The flow / head requirement can be used to estimate the electrical power input to a circulator. To be conservative, I assumed an ECM circulator with a wire-to-water efficiency of 30 per cent at the calculated duty point.

The estimated electrical input to the circulator can be calculated using Formula 2.

If a circulator operated continuously at this power input, and at a location where electricity costs 20 cents per kWh, the total daily operating cost would be a paltry 4.1 cents. If the circulator operated continuously throughout a heat season lasting 3500 hours, the total cost would be about six dollars. I suspect that most people could work that into their budget.

A few years ago, you would not be able to find a circulator that could operate at such low power. Today there are several circulators on the North American market that can operate in the nominal eight to 10 watt input power range. The European market has even more selections available in this range. One such circulator, with a listed input power range of three to 40 watts is shown in Figure 2.

The distribution efficiency of the example hydronic distribution system can be calculated using Formula 1.

So how does a distribution efficiency of 3,581 Btu/hr/watt rank relative to that of other systems?

To put this number in perspective, let’s compare it to the distribution efficiency of a modern geothermal water-to-air heat pump with a variable speed ECM blower motor.

One manufacturer lists the wattage of an ECM blower on a nominal four-ton (48,000 Btu/hr) rated water to air heat pump, at full speed, as 746 watts. Assuming that the heat pump delivers 48,000 Btu/hr using 746 watts input to the blower, its distribution efficiency would be:

The two calculated distribution efficiencies can be compared by forming their ratio: 3581/64.3= 55.7. This means that the hydronic system is delivering almost 56 times as much heat to the distribution system, per watt of electrical input energy, compared to the heat pump using forced air distribution.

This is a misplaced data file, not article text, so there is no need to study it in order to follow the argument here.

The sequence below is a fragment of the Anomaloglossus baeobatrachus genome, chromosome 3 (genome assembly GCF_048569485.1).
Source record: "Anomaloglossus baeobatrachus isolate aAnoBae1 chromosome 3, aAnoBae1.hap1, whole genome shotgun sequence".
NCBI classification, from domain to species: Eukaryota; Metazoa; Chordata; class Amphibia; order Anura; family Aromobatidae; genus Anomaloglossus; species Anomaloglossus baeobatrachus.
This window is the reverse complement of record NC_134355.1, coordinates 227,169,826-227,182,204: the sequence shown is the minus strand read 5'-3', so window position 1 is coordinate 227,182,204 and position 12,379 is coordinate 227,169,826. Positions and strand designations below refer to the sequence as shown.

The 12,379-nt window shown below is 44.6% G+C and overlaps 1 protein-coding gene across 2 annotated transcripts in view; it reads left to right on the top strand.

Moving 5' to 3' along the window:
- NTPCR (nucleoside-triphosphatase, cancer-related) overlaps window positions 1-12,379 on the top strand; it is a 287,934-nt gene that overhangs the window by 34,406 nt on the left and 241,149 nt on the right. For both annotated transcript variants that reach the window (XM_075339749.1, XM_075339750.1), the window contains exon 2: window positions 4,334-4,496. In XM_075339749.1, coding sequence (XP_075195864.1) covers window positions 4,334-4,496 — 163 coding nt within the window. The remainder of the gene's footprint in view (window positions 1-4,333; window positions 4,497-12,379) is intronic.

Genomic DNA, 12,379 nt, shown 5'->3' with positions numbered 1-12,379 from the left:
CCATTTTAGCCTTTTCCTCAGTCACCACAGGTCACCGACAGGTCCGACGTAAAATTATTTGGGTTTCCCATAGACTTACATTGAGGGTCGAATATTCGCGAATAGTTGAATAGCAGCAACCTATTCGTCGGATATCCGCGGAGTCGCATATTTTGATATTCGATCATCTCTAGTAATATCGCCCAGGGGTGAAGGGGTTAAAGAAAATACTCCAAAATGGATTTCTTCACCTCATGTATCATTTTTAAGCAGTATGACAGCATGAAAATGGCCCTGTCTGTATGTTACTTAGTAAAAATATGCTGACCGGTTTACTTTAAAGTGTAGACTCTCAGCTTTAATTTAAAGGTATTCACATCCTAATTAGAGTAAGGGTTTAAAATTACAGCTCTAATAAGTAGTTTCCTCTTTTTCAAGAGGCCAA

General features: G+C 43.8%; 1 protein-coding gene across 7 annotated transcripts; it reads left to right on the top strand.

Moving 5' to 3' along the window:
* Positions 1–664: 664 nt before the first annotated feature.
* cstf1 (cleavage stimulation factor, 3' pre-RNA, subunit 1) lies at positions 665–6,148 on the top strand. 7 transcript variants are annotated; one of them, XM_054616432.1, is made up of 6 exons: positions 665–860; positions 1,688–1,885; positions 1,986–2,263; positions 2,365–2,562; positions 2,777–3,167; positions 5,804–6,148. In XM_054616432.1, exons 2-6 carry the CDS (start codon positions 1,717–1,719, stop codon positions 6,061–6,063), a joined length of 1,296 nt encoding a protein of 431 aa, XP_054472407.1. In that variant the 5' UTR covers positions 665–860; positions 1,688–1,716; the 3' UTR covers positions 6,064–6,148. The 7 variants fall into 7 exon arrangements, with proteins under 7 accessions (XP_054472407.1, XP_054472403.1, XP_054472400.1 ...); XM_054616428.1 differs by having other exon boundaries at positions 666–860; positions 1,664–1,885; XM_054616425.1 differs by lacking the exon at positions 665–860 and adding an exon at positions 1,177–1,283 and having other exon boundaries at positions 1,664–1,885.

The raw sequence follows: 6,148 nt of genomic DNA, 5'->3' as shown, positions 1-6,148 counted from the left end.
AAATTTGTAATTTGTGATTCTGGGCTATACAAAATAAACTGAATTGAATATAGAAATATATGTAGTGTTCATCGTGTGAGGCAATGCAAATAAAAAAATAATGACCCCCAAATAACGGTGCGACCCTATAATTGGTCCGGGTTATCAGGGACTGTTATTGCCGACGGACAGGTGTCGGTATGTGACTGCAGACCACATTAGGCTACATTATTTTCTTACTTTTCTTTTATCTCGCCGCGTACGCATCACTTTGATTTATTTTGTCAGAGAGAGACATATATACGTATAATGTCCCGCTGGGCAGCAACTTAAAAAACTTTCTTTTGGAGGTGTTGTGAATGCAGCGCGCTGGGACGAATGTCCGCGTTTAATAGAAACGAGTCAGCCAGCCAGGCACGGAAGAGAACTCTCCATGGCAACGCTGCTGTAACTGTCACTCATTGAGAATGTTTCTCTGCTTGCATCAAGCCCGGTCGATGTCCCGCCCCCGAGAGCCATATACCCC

Formula 1

The reciprocal of that ratio, 64.3/3581 = 0.018, or 1.8 per cent, implies that the hydronic system delivers heat to the building using only about 1.8 per cent of the electrical input power required by the forced air system.

Either way you look at it, the hydronic system in this comparison is far more efficient when it comes to delivering heat.
Unfortunately, this profound performance difference goes largely ignored by heating professionals, utilities, energy auditors, and government agencies, all of which tend to focus on high thermal efficiency (that is high AFUE, or high COP) of the heat source.


The concept of high distribution efficiency should be a starting point (rather than an oft-forgotten afterthought) when discussing the advantages of modern hydronic systems. Our industry needs to get this message to trade allies such as architects and engineers involved with low energy or net-zero buildings, energy auditors, professionals involved in thermally-based renewable energy heat sources, and regulators who determine which HVAC technologies are incentivized through government programs. The superior distribution efficiency of hydronic systems could (and should) play an important role in helping provinces achieve their carbon reduction goals.

At a time when energy efficiency enjoys support from a wide spectrum of society, the hydronics industry should not be leaving its best cards on the table. There are lots of decision makers with eager minds who have never heard about distribution efficiency. Some of them would embrace the concept based on real comparisons. It is time we tell them what is possible.


John Siegenthaler, P.E., is a mechanical engineering graduate of Rensselaer Polytechnic Institute and a licensed professional engineer. He has over 34 years experience in designing hydronic heating systems. Siegenthaler’s latest book is Heating with Renewable Energy (for more information see www.hydronicpros.com).